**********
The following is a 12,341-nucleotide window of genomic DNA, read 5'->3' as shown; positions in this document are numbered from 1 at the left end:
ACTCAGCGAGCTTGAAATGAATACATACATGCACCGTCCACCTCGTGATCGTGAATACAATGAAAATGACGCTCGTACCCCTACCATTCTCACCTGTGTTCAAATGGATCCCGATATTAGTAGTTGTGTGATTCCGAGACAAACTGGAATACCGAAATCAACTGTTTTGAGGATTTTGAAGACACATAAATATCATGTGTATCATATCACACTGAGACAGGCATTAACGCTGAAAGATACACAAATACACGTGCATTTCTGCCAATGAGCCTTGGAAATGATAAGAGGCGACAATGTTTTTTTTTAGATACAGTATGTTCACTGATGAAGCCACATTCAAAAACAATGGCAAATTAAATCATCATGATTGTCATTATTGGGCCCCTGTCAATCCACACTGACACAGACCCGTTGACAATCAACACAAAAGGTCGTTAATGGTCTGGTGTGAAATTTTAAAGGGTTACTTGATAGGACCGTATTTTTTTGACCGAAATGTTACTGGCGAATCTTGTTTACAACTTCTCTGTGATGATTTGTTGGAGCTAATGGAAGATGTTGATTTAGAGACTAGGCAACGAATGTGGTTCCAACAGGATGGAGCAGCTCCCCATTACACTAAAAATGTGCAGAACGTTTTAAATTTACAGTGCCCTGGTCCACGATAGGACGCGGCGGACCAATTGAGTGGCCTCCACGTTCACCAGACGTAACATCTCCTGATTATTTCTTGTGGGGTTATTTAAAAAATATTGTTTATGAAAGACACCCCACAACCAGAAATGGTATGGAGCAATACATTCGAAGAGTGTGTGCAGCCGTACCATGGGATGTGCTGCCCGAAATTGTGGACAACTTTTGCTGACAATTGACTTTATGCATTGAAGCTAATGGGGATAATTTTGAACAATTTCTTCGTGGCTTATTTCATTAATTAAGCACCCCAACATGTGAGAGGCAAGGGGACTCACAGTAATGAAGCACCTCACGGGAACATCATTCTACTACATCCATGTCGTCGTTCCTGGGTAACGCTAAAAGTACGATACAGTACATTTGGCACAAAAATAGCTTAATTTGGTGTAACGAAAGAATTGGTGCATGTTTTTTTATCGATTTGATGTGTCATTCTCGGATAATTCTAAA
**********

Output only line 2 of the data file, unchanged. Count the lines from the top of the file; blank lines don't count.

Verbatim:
ACTCAGCGAGCTTGAAATGAATACATACATGCACCGTCCACCTCGTGATCGTGAATACAATGAAAATGACGCTCGTACCCCTACCATTCTCACCTGTGTTCAAATGGATCCCGATATTAGTAGTTGTGTGATTCCGAGACAAACTGGAATACCGAAATCAACTGTTTTGAGGATTTTGAAGACACATAAATATCATGTGTATCATATCACACTGAGACAGGCATTAACGCTGAAAGATACACAAATACACGTGCATTTCTGCCAATGAGCCTTGGAAATGATAAGAGGCGACAATGTTTTTTTTTAGATACAGTATGTTCACTGATGAAGCCACATTCAAAAACAATGGCAAATTAAATCATCATGATTGTCATTATTGGGCCCCTGTCAATCCACACTGACACAGACCCGTTGACAATCAACACAAAAGGTCGTTAATGGTCTGGTGTGAAATTTTAAAGGGTTACTTGATAGGACCGTATTTTTTTGACCGAAATGTTACTGGCGAATCTTGTTTACAACTTCTCTGTGATGATTTGTTGGAGCTAATGGAAGATGTTGATTTAGAGACTAGGCAACGAATGTGGTTCCAACAGGATGGAGCAGCTCCCCATTACACTAAAAATGTGCAGAACGTTTTAAATTTACAGTGCCCTGGTCCACGATAGGACGCGGCGGACCAATTGAGTGGCCTCCACGTTCACCAGACGTAACATCTCCTGATTATTTCTTGTGGGGTTATTTAAAAAATATTGTTTATGAAAGACACCCCACAACCAGAAATGGTATGGAGCAATACATTCGAAGAGTGTGTGCAGCCGTACCATGGGATGTGCTGCCCGAAATTGTGGACAACTTTTGCTGACAATTGACTTTATGCATTGAAGCTAATGGGGATAATTTTGAACAATTTCTTCGTGGCTTATTTCATTAATTAAGCACCCCAACATGTGAGAGGCAAGGGGACTCACAGTAATGAAGCACCTCACGGGAACATCATTCTACTACATCCATGTCGTCGTTCCTGGGTAACGCTAAAAGTACGATACAGTACATTTGGCACAAAAATAGCTTAATTTGGTGTAACGAAAGAATTGGTGCATGTTTTTTTATCGATTTGATGTGTCATTCTCGGATAATTCTAAA